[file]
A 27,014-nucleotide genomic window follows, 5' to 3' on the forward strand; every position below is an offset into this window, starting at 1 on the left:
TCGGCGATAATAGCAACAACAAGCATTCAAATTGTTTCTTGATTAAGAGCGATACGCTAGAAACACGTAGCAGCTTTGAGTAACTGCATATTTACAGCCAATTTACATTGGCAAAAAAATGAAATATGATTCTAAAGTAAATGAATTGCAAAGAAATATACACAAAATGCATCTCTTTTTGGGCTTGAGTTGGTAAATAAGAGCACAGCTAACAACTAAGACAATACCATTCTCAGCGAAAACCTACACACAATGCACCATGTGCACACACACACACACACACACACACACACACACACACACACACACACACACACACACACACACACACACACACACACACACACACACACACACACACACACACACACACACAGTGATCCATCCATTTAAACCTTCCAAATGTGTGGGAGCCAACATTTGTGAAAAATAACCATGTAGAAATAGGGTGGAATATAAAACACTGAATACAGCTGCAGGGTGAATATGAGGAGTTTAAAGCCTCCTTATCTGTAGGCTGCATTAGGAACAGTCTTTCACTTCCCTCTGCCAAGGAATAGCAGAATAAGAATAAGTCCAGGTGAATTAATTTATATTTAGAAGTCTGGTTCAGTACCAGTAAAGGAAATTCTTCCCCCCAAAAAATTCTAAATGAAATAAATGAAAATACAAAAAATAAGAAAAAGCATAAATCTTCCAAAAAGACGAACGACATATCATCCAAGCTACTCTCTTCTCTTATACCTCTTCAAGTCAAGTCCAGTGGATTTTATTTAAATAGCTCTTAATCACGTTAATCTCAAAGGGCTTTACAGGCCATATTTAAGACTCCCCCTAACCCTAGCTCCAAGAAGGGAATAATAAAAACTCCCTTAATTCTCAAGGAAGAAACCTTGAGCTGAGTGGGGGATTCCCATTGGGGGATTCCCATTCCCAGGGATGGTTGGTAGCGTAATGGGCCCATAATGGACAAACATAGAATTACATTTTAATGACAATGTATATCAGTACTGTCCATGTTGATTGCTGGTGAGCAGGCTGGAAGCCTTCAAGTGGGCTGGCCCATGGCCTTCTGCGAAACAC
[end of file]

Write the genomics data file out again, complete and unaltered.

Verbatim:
A 27,014-nucleotide genomic window follows, 5' to 3' on the forward strand; every position below is an offset into this window, starting at 1 on the left:
TCGGCGATAATAGCAACAACAAGCATTCAAATTGTTTCTTGATTAAGAGCGATACGCTAGAAACACGTAGCAGCTTTGAGTAACTGCATATTTACAGCCAATTTACATTGGCAAAAAAATGAAATATGATTCTAAAGTAAATGAATTGCAAAGAAATATACACAAAATGCATCTCTTTTTGGGCTTGAGTTGGTAAATAAGAGCACAGCTAACAACTAAGACAATACCATTCTCAGCGAAAACCTACACACAATGCACCATGTGCACACACACACACACACACACACACACACACACACACACACACACACACACACACACACACACACACACACACACACACACACACACACACACACACACACACACACACACAGTGATCCATCCATTTAAACCTTCCAAATGTGTGGGAGCCAACATTTGTGAAAAATAACCATGTAGAAATAGGGTGGAATATAAAACACTGAATACAGCTGCAGGGTGAATATGAGGAGTTTAAAGCCTCCTTATCTGTAGGCTGCATTAGGAACAGTCTTTCACTTCCCTCTGCCAAGGAATAGCAGAATAAGAATAAGTCCAGGTGAATTAATTTATATTTAGAAGTCTGGTTCAGTACCAGTAAAGGAAATTCTTCCCCCCAAAAAATTCTAAATGAAATAAATGAAAATACAAAAAATAAGAAAAAGCATAAATCTTCCAAAAAGACGAACGACATATCATCCAAGCTACTCTCTTCTCTTATACCTCTTCAAGTCAAGTCCAGTGGATTTTATTTAAATAGCTCTTAATCACGTTAATCTCAAAGGGCTTTACAGGCCATATTTAAGACTCCCCCTAACCCTAGCTCCAAGAAGGGAATAATAAAAACTCCCTTAATTCTCAAGGAAGAAACCTTGAGCTGAGTGGGGGATTCCCATTGGGGGATTCCCATTCCCAGGGATGGTTGGTAGCGTAATGGGCCCATAATGGACAAACATAGAATTACATTTTAATGACAATGTATATCAGTACTGTCCATGTTGATTGCTGGTGAGCAGGCTGGAAGCCTTCAAGTGGGCTGGCCCATGGCCTTCTGCGAAACAC